HR Denied a Transfer Opportunity Fowler had hoped to transfer to a different team that offered challenging and productive opportunities for growth to escape the political warzone. Many other managers even expressed their enthusiasm and excitement for her to join their teams. Unfortunately, she was denied due to “undocumented performance problems,” but had decided to wait until the next performance review season to request another transfer (Fowler, 2017). When Fowler sent her official request for transfer a second time, she was denied once again, but this time it was because her exemplary review had been changed to a negative one. She was unaware of any changes to her performance review. When she pressed for a further explanation, she was told that sometimes “‘performance problems aren’t always something that has to do with work, but sometimes can be about things outside of work or your personal life’” (Fowler, 2017). Fowler later found out that her manager refused to approve her transfer because she “made him look good”. Clearly, the problem wasn’t because Fowler was producing unsatisfactory results, but rather the opposite, She had the performance reviews, approval of other managers, and projects she has completed to prove her true capabilities. Not only did they change her performance appraisal to a negative one, but she also was not notified. How can they possibly refuse her official request for transfer based on an updated performance review that she did not approve of? Despite her many efforts to have Human Resources step in and provide just actions, they either merely brushed off her accusations or blatantly lied to her. She was assured that the negative performance review would not affect her, but, it resulted in her being unable to transfer and even worse, she was attending graduate school, which was paid entirely by Uber on the terms that she maintained good performance. Of course, she was deemed unfit for that privilege after this incident. Sexism Fowler mentioned another disagreement when it came to ordering leather jackets for everyone in their department. The women were notified that the company would not be ordering jackets for them because they are such a small group in the department. They, apparently, will still be ordering jackets for the male workers because they get a significant discount for the large order. The director she spoke to justified this decision because according to him, this is the true representation of equality. The female workers should not get leather jackets because theirs would cost more than the ones the male workers will be receiving. Situations like Fowler’s are all too familiar and common. “Male-dominated atmosphere discourages talented women from seeking careers in [those] sector[s] (Kirka & Koenig, 2017). Ultimately, things will only worsen unless a timely solution is presented to mitigate the damage of what has already happened. According to Fowler, when she first joined her sector of Uber, it women accounted for over 25%. By the time she submitted an official request for transfer, women accounted for less than 6%. On her last day, she calculated that women made up only 3% in her part of the company. How to Deal with Sexual Harassment Sexual harassment and discrimination problems are extremely difficult to resolve. The book, “Communicating at Work”, states, “ taking care of harassment at the lowest, most informal level possible may solve the problem in a way that doesn’t punish the target (Adler and Elmhorst, 89)”. Therefore, keeping a low-profile on resolving sexual discrimination is encouraged; however, this tactic does not completely solve the problems within harassment. In the case of Susan Fowler, she did respond to sexual harassment in some correct ways. For instance, Fowler had evidence of her Manager’s sexual proposition through messages. It is encouraged, “if the harassment persists, keep a record of every incident (Adler and Elmhorst 89)”. Moreover, she decided to “complain through channels” (Adler and Elmhorst 89). By contacting Human Resources, Fowler hoped her manager’s sexual harassment would be resolved. Usually, by contacting higher channels within a business, they will create a solution for a communication problem. Therefore, Fowler did the right procedure by having records of her manager’s harassing acts and by contacting Human Resources. Unfortunately, Fowler’s evidence was not enough for Human Resources to solve the manager’s sexual harassment. Fowler was told to dismiss the incident. Instead of proceeding with HR’s recommendation to ignore her manager, Susan Fowler should have directly contacted her harasser. Human resources is there for workers to overcome business issues, but at times, HR does not have the correct solution or the problem is ignored. When this situation occurs, a worker should deal with the problem by herself/himself professionally. This is one solution Fowler should have taken into consideration. Once Fowler realized the harassing wasn’t going to stop, she should have informed her manager early on and told him to stop immediately. According to Jeanne Marquardt Elmhorst, “Your statement should be firm, but unless the offense is clearly deliberate, it doesn’t have to be angry. Remember that many words or deeds that make you uncomfortable may not be deliberately hostile remarks (Adler and Elmhorst 89)”. In Fowler’s case, she should use a lot of “I” language to not deliberately attack her manager. For instance, she could say “I am worried that if these sexual assaults continue, it will hinder my job performance”, or “I am uncomfortable with our relationship and I hope you will stop your sexual remarks”. Any of these statements are appropriate to use. Another solution for Susan Fowler is to write a personal letter to her manager. Ronald B. Adler states, “A written statement may help the harasser to understand what behavior you find offensive. Just as important, it can show that you take the problem seriously…detail specifics about what happened, what behavior you want stopped, and how you felt (Adler and Elmhorst 89). Likewise to Fowler confronting her manager, she should use a lot of “I” language in her letter. Moreover, she should have a problem-oriented message. This means her letter should focus on a fair solution between herself and her manage. Although sexual harassment is completely unacceptable and Fowler should be able to say “you need to stop this now”, there is a high chance her manager will completely disregard her feelings. Therefore, establishing a non-controlling and superior accusation will most likely provide Susan with a better outcome. For example, she could write “I am not sure if you realize this, but the way you are acting towards me makes me feel uncomfortable. I would like to know what we can do to improve our relationship.” Then, Fowler could have described all of the sexual harassment she had received from her manager.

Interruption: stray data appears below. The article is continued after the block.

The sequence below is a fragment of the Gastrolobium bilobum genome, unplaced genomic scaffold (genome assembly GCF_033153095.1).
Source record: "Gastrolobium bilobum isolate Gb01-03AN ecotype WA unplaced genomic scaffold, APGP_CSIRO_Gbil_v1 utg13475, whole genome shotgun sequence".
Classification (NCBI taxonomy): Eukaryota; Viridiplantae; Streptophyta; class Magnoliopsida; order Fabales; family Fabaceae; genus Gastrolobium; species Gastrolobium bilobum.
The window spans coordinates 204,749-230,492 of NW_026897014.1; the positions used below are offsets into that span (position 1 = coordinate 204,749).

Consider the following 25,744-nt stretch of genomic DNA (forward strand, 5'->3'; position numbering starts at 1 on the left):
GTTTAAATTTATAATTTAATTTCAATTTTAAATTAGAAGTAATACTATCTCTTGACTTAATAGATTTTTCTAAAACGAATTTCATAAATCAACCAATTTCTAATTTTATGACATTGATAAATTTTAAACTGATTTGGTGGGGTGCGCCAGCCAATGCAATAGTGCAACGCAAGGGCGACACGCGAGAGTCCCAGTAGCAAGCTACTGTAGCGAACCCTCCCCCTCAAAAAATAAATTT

As you can see, Uber is facing many challenges ahead due to its poor management. Uber has created a culture where women do not have a voice, lack of authority, unhealthy competition, and sexual harassment is overlooked. We have mentioned are a few ways that these issues can be remedied. According to Communicating at Work by Adler and Elmhorst, they say the victim should face a harasser head on, keep it casual at first and use I language. If Fowler followed Adler’s and Elmhorst recommendation, she might have had a better outcome. If Uber installed these step to handle internal issues into their corporate culture, it could have prevented them from having to deal with the negative consequences it is currently facing.